Searching for Space Mountains

Title: Finding mountains with molehills: the detectability of exotopography

Authors: Moiya A.S. McTier, David M. Kipping

First Author’s Institution: Department of Astronomy, Columbia University, New York, NY, USA

Status: Published in MNRAS [open access]

The rocky planets in our solar system have a large range of topographical features, such as mountain ranges, craters, and deep trenches and canyons. Today’s authors, Moiya McTier and David Kipping, are testing the boundaries of exoplanet detection to see if it’s possible to pick out the topography of planets around other stars. Observing these features outside of our solar system would be a huge step forward in expanding our characterization of exoplanets, and could be a useful way to identify planets undergoing processes like internal heating and plate tectonics. 

Modeling blobby planets

Usually when we think about transiting exoplanets, we imagine the planet as a simple circle, like in Figure 1. In this picture, the cross section of the planet always looks the same, even if the planet is rotating. This means the transit signal will be a smooth line, since the planet will be blocking a constant amount of light. 

Figure 1: Diagram of a transit for a perfectly circular planet. In this case, the amount of light blocked by the planet remains at a constant minimum during the transit, but if the planet had surface features we should see some variation in that middle part of the graph. Image Credit: ESA

Planets with large-scale topography, like Olympus Mons on Mars, will have slightly different silhouettes when seen from different angles. Since the amount of light blocked by a transiting planet depends on the area of its silhouette compared to the area of the star, the transit signal should vary depending on which features are visible. For example, if a mountain comes into view on the transiting planet’s surface, the amount of light blocked by the planet should increase for a little while. 

Quantifying bumpiness

The authors use the topographies of the rocky solar system bodies (Mercury, Venus, Earth, Mars, and the Moon) to understand how different surface features would manifest in transit data. They define the bumpiness of each object as the range of radial distances to each point on the planet’s surface, so a really mountainous planet would get a higher bumpiness score than a smoother planet. 

The authors then calculate how the cross sectional area of a planet changes as the planet rotates, and use the changes in area to find the resulting variations in transit depth. Figure 2 shows how this is applied to a rotating earth. The blue outline shows the Earth with its oceans while the brown is what the Earth would look like as a dry planet. The ocean helps to smooth out the surface of Earth, so the ocean Earth has a lower bumpiness score than the dry Earth. Since the dry Earth is bumpier, it shows more variation in the relative brightness while the ocean-bearing Earth results in a fairly constant relative brightness.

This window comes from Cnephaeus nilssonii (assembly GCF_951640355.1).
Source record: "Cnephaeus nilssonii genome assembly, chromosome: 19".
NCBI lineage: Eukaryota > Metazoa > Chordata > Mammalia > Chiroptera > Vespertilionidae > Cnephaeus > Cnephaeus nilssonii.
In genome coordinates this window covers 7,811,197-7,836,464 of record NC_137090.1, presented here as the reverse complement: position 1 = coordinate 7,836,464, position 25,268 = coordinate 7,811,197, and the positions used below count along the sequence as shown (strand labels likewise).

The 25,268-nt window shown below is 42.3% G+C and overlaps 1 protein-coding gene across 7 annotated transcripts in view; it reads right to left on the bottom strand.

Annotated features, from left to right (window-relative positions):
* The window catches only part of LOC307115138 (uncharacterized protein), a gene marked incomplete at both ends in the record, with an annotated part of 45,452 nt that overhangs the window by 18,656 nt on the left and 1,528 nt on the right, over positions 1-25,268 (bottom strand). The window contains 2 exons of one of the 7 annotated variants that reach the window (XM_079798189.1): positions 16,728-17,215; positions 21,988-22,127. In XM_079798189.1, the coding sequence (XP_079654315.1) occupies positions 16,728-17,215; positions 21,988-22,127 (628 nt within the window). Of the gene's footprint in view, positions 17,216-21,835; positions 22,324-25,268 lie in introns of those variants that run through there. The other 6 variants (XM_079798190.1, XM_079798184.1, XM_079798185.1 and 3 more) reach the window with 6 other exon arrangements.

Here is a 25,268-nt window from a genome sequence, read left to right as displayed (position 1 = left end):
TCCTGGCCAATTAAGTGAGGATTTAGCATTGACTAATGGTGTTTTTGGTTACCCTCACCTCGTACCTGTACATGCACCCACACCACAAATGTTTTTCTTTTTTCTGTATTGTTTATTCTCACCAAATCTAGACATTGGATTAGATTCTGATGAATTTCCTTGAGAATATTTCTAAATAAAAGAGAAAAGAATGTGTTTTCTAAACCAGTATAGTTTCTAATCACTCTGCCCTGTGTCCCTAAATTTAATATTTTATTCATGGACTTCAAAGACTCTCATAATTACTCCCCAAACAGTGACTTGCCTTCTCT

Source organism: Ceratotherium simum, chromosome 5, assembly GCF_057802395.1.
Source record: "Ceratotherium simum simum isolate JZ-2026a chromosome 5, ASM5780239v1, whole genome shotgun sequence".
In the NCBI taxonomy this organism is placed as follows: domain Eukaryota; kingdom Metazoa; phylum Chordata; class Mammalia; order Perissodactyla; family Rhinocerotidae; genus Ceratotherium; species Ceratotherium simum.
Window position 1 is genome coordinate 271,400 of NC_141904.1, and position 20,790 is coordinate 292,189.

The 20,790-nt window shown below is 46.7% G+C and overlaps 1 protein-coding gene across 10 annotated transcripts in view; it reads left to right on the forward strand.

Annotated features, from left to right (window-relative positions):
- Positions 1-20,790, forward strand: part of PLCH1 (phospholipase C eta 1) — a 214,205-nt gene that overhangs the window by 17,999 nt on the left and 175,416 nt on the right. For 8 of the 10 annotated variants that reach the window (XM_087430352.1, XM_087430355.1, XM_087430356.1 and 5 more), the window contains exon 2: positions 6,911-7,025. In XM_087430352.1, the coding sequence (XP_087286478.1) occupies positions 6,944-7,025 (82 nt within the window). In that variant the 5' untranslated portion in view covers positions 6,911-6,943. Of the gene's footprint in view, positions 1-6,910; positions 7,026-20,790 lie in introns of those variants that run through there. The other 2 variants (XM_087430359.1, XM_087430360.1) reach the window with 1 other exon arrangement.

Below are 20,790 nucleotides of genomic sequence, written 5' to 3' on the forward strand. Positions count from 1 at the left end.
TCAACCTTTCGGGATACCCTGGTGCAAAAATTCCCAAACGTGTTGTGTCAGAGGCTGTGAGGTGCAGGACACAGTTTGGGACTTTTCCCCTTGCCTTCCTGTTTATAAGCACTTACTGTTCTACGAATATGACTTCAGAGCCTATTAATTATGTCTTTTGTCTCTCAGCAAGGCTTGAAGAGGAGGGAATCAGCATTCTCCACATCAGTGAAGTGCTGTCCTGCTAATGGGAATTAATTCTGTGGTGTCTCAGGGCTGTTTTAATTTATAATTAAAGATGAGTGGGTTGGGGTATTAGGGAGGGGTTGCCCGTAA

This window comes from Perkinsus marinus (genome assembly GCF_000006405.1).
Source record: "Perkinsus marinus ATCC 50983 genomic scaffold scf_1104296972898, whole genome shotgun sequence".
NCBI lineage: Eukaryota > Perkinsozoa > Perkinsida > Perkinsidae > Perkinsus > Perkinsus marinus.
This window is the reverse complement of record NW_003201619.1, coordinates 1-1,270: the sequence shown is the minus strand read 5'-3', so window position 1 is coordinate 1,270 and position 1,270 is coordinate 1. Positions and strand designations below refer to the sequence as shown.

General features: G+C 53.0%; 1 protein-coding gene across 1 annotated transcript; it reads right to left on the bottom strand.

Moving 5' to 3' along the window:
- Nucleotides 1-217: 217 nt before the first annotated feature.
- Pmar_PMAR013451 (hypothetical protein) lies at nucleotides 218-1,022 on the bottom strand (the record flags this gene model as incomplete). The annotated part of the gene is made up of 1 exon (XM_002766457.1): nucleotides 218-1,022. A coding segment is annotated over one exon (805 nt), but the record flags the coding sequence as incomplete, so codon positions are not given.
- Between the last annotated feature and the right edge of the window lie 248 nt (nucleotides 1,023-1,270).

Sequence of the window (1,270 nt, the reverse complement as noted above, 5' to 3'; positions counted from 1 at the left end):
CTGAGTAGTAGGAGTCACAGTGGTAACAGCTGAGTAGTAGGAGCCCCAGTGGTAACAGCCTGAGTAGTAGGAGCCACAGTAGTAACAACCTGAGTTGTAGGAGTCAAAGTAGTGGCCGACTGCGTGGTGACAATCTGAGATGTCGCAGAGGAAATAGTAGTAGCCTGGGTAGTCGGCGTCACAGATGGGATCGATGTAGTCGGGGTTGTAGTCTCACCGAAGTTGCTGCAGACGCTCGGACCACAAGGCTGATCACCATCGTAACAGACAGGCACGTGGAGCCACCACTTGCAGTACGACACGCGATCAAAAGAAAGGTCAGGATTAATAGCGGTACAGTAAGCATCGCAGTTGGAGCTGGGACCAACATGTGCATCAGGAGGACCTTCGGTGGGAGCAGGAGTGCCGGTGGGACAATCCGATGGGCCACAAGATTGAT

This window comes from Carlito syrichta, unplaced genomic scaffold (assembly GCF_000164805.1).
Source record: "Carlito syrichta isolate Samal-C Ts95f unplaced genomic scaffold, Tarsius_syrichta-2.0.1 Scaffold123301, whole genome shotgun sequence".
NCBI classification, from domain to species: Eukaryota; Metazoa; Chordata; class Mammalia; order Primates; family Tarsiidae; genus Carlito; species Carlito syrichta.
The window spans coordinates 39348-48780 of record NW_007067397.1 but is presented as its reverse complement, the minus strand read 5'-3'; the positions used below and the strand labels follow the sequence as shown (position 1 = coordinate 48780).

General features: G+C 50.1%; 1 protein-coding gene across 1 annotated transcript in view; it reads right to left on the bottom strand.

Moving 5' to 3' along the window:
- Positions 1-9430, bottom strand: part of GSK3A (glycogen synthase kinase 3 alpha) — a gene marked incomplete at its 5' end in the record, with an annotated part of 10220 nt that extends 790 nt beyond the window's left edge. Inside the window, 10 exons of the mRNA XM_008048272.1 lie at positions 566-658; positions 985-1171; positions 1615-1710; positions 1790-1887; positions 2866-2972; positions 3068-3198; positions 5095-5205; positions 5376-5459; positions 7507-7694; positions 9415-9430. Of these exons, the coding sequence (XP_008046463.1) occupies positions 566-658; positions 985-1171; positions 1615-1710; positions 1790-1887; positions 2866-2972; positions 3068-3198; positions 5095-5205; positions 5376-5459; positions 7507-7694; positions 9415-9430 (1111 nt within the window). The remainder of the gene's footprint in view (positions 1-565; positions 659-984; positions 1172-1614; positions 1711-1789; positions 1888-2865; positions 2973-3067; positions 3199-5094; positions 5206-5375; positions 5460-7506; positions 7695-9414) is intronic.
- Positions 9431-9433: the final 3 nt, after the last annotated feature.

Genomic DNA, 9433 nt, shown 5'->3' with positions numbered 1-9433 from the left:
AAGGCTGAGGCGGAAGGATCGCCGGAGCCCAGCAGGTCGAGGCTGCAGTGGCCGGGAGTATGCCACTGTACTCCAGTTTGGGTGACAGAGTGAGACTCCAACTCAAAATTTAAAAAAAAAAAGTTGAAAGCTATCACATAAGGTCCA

Figure 2: On top is an animation showing how the observed cross section of the Earth changes with its rotation. The blue line shows the Earth’s oceans while the brown shows just the rocky surface (exaggerated to make the surface features more visible). The bottom plot shows how much light is blocked as the ocean-bearing Earth and rocky Earth rotate. Since the ocean helps smooth out the Earth’s silhouette, the blue signal has less variation than the brown one. Image Credit: Figure 2 from today’s paper

The authors carry out this calculation for each of the rocky solar system objects, and plot the bumpiness score against the amount of variation in the resulting transit (Figure 3). Out of the solar system objects, Mars is the bumpiest object, closely followed by dry Earth, and both have the largest variations in blocked light due to their surface features. 

Figure 3: The bumpiness factor and resulting variation in transit depth calculated for the rocky solar system bodies, if they were passing in front of a  low-mass star. Roughly, bumpier objects will have more variation in their transits. Image Credit: Adapted from Figure 6 from today’s paper

Exoplanets with texture

So could we see some exo-mountains in the near future? Unfortunately, we probably can’t make any topology measurements with currently operating telescopes. To resolve the difference between signals with and without surface features a really high precision is needed, and that’s not quite reached by today’s instruments. However, the next generation of “super” telescopes like the Extremely Large Telescope or Colossus could be up for the job! The authors calculate that these telescopes could identify planets with overall Mars-like bumpiness orbiting low mass stars, like white dwarfs. So it might just be a matter of time before we start mapping exo-topographies!

Astrobite edited by: Sasha Warren

Featured Image Credit: MPS/René Heller, WDW Magazine

About Isabella Trierweiler

I'm a fifth year grad student at UCLA. I'm interested in planet formation and I study the compositions of exoplanets using polluted white dwarfs. In my free time I like knitting, playing train games, and growing various fruit trees.

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1 Comment

  1. Would be possible (& if of any use) to unwrap Figure 2 and place it on (say) a Mercator Projection of Earth?


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